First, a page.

Some “non-standardized” tests are so ridiculous and difficult that proof of non-validity was easy with almost any jury or judge. Today, officers who lack NHTSA training invariably cannot cite any studies or scientific research which “validated” their tests, the scoring (e.g., “pass” or “fail”) or their testing methods. Almost always, no scoring system is used on tests which do not adhere to NHTSA guidelines. If non-standardized tests are used, the number of errors that are required for a subject to fail is totally subjective with each officer. Hence, the untrained officer is usually an easy target for a skilled and knowledgeable DUI criminal defense attorney who knows the “limitations” of these field tests.
The Voluntary Nature of FST Tests:
These voluntary “tests” (meaning you are in no way required to, and in most instances because of the officers lack of skill and training such tests can hurt you even though you may not be impaired as you will see below) are developed by NHTSA and implemented by police agencies to assist law enforcement officers in making roadside determinations as to whether a motorist is under the influence of alcohol or drugs. Through the performance of these tests or evaluations, the officer subjectively determines how the motorist reacts to and performs the requested tasks.
Almost EVERY knowledgeable DUI / DWI attorney will say to you, “NO. Don’t attempt ANY ‘field tests’ — EVER.” That is because many studies have concluded that the SFSTs are “designed to fail” even sober drivers.
A motorist’s alleged poor performance on field evaluations may provide the “probable cause” (legal justification) an officer needs to arrest a person for impaired driving and may also become part of the proof used to later convict the person at trial. Therefore, it is very important that, in defending you, your DUI defense attorney know as much or more about these tests as the police, if he or she is going to defend you.
DUI defense counsel usually challenges the subjective nature of the evaluations, the accuracy of the principles behind the tests, the accuracy of the administration of the tests, the credibility of the officer who “requested” the tests, and challenge all circumstances connected with the evaluations. An attorney representing you must attack the factual and legal issues that may arise regarding the officer’s scoring and evaluation of the field tests.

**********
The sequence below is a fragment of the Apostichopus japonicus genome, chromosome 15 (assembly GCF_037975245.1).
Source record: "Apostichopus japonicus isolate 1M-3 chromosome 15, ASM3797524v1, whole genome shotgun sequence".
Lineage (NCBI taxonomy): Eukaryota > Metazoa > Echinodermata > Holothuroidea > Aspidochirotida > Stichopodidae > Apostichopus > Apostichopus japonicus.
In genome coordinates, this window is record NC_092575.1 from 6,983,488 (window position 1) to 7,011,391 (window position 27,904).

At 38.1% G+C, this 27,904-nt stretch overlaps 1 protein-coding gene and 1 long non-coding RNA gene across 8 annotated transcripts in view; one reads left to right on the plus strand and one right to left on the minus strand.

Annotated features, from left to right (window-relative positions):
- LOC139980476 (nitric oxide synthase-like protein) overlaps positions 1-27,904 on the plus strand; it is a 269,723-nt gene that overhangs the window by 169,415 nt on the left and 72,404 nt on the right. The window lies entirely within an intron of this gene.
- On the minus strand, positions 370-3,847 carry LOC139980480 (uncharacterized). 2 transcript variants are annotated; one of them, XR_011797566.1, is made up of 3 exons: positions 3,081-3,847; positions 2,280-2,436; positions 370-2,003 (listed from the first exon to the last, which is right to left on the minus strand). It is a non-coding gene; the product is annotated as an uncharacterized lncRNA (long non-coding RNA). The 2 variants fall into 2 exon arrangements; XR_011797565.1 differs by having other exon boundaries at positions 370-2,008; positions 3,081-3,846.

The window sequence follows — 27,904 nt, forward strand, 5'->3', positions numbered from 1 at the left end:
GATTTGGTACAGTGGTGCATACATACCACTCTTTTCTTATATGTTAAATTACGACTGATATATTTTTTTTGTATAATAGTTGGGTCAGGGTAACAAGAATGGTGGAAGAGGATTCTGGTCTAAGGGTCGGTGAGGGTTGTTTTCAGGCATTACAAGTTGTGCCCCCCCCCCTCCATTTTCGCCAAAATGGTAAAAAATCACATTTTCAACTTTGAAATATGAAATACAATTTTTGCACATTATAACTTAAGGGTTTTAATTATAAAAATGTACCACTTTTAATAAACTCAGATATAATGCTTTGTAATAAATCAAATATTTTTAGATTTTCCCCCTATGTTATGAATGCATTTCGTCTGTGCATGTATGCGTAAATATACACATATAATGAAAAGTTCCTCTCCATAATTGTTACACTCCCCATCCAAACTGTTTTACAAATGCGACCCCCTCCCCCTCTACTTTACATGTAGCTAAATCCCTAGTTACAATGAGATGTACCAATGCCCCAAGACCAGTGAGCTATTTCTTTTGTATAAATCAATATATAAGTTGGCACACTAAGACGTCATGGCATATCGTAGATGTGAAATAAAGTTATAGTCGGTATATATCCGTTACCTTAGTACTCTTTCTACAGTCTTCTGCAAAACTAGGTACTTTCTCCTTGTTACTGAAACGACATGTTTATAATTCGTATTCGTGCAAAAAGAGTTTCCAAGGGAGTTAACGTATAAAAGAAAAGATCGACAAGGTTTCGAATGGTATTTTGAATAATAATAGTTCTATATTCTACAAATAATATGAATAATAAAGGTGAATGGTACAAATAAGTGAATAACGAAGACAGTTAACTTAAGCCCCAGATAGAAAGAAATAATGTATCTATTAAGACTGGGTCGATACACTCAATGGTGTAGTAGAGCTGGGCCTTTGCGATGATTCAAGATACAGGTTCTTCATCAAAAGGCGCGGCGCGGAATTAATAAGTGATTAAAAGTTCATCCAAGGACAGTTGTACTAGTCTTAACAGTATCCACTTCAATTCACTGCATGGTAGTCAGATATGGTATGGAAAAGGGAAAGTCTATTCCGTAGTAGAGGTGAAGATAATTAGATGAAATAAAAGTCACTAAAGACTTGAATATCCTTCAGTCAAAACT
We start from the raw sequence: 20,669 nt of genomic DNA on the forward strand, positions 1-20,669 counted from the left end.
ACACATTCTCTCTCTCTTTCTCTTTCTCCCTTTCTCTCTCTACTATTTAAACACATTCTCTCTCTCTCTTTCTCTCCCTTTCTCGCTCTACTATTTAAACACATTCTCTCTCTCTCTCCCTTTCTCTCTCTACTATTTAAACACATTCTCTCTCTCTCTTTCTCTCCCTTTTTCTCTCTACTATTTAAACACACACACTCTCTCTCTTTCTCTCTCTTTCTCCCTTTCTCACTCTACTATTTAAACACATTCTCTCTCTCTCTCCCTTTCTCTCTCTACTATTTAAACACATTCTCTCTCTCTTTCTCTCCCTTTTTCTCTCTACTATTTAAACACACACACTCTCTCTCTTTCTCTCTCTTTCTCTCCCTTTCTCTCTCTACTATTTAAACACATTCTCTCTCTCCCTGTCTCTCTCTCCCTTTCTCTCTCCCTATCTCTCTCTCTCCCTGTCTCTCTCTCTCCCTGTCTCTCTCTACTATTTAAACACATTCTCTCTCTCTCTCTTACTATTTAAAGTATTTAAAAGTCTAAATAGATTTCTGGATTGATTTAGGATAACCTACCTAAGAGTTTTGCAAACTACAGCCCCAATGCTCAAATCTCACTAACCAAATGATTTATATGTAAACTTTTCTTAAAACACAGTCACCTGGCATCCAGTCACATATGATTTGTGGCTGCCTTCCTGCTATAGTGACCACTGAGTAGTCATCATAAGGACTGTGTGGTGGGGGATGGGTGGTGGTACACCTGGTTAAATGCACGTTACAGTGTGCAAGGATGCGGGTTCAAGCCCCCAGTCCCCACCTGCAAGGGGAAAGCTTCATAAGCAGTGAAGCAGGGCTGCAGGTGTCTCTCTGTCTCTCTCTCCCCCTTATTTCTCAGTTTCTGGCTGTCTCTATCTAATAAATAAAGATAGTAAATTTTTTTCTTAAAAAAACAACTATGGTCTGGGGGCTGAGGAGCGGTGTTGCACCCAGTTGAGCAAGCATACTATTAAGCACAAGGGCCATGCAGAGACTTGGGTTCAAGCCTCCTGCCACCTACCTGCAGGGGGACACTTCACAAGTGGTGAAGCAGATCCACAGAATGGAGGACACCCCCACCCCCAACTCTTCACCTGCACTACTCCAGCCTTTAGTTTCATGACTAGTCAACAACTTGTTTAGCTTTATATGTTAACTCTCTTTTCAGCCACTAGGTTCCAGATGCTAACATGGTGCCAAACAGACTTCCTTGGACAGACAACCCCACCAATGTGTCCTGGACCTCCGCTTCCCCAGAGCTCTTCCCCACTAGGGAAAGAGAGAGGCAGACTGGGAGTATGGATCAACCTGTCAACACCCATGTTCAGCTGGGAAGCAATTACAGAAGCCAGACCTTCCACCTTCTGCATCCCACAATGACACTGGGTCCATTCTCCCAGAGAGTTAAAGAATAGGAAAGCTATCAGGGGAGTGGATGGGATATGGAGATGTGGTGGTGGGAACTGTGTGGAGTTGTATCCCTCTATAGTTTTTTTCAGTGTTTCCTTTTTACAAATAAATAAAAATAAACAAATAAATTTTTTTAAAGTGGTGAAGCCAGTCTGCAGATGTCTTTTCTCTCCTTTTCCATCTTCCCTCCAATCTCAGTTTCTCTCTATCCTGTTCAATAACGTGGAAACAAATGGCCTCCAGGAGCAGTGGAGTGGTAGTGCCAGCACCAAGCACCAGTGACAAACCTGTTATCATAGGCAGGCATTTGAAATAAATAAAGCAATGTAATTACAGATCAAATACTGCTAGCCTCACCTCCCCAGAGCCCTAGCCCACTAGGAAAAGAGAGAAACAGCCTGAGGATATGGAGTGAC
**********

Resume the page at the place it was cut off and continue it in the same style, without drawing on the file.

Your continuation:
The reason that most credible scientists across America (and in other countries) are unwilling to categorize field tests — even NHTSA’s tests — as being “scientific” is that too many variables are involved in roadside testing to ever eliminate pure chance and non-controlled circumstances from the equation (e.g., environmental conditions such as lighting and roadway slope).
Even NHTSA admits that under optimal conditions (i.e., in an air-conditioned, well lighted room) 35% of sober, drug-free subjects get inaccurate results on the one leg stand test, 32% of sober subjects get flawed results on the walk and turn, and 23% of sober subjects are inaccurately said to be “over the legal limit” on the horizontal gaze nystagmus test. By comparison, polygraph (lie detector) tests are more than 90% accurate when conducted by a qualified operator), and (absent a stipulation by both parties) are still not permitted into evidence by most courts.
Roadside Alcohol Screening Tests:
A portable breath testing device or PAS may be used by police officers in determining whether or not a motorist is under the influence of alcohol. California had previously banned the use of these voluntary “non-evidential” screening devices for use at trial, but allows it at a pre-trial hearing at which “probable cause” for arrest is involved.
Like other “field tests”, these devices are used at the roadway. Often, police officers do not regularly check the devices for calibration. Furthermore, the manufacturer’s instructions (e.g., failing to observe a 15 minute deprivation period, waiting at least 4 minutes between tests, or clearing the prior test results) for proper use are routinely ignored. California’s Administrative Code, Title 17, contains all the information necessary for what constitutes a valid blood or breath test.
Some police agencies try to use these roadside testers as evidential tests. This is accomplished when a small printer is attached to the breath test apparatus. Unless your jurisdiction uses such a device as an official state-mandated breath test, no person should ever submit to these devices and risk a false positive result and almost certain arrest. Politely decline to give this voluntary sample, although be aware that refusal of an official breath or blood test later can be considered a refusal, triggering a license revocation.